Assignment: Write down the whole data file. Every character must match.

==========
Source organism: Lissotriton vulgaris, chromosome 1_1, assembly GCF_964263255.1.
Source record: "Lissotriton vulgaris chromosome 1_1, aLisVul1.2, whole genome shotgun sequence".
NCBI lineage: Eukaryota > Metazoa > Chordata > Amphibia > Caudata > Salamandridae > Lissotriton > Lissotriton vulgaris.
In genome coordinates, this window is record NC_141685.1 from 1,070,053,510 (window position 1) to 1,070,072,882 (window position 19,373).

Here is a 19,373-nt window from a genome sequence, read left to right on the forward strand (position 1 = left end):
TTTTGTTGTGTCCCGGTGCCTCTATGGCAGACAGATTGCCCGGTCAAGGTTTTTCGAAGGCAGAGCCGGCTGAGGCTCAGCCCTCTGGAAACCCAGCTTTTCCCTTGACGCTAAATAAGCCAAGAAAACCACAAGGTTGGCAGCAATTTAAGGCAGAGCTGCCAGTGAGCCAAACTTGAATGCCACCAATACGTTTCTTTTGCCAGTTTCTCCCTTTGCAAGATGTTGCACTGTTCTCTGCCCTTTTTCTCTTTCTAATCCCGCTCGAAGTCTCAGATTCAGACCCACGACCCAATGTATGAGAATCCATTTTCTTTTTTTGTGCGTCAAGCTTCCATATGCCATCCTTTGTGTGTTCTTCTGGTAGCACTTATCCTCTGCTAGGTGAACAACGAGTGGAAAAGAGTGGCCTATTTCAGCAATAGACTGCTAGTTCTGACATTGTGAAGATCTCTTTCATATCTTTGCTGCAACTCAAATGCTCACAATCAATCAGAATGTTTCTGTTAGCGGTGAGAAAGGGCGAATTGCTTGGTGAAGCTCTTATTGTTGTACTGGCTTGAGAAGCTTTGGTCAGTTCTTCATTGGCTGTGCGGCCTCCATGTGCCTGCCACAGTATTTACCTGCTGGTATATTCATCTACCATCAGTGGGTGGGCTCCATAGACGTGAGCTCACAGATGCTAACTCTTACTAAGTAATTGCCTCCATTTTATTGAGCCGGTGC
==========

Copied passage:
Source organism: Lissotriton vulgaris, chromosome 1_1, assembly GCF_964263255.1.
Source record: "Lissotriton vulgaris chromosome 1_1, aLisVul1.2, whole genome shotgun sequence".
NCBI lineage: Eukaryota > Metazoa > Chordata > Amphibia > Caudata > Salamandridae > Lissotriton > Lissotriton vulgaris.
In genome coordinates, this window is record NC_141685.1 from 1,070,053,510 (window position 1) to 1,070,072,882 (window position 19,373).

Here is a 19,373-nt window from a genome sequence, read left to right on the forward strand (position 1 = left end):
TTTTGTTGTGTCCCGGTGCCTCTATGGCAGACAGATTGCCCGGTCAAGGTTTTTCGAAGGCAGAGCCGGCTGAGGCTCAGCCCTCTGGAAACCCAGCTTTTCCCTTGACGCTAAATAAGCCAAGAAAACCACAAGGTTGGCAGCAATTTAAGGCAGAGCTGCCAGTGAGCCAAACTTGAATGCCACCAATACGTTTCTTTTGCCAGTTTCTCCCTTTGCAAGATGTTGCACTGTTCTCTGCCCTTTTTCTCTTTCTAATCCCGCTCGAAGTCTCAGATTCAGACCCACGACCCAATGTATGAGAATCCATTTTCTTTTTTTGTGCGTCAAGCTTCCATATGCCATCCTTTGTGTGTTCTTCTGGTAGCACTTATCCTCTGCTAGGTGAACAACGAGTGGAAAAGAGTGGCCTATTTCAGCAATAGACTGCTAGTTCTGACATTGTGAAGATCTCTTTCATATCTTTGCTGCAACTCAAATGCTCACAATCAATCAGAATGTTTCTGTTAGCGGTGAGAAAGGGCGAATTGCTTGGTGAAGCTCTTATTGTTGTACTGGCTTGAGAAGCTTTGGTCAGTTCTTCATTGGCTGTGCGGCCTCCATGTGCCTGCCACAGTATTTACCTGCTGGTATATTCATCTACCATCAGTGGGTGGGCTCCATAGACGTGAGCTCACAGATGCTAACTCTTACTAAGTAATTGCCTCCATTTTATTGAGCCGGTGC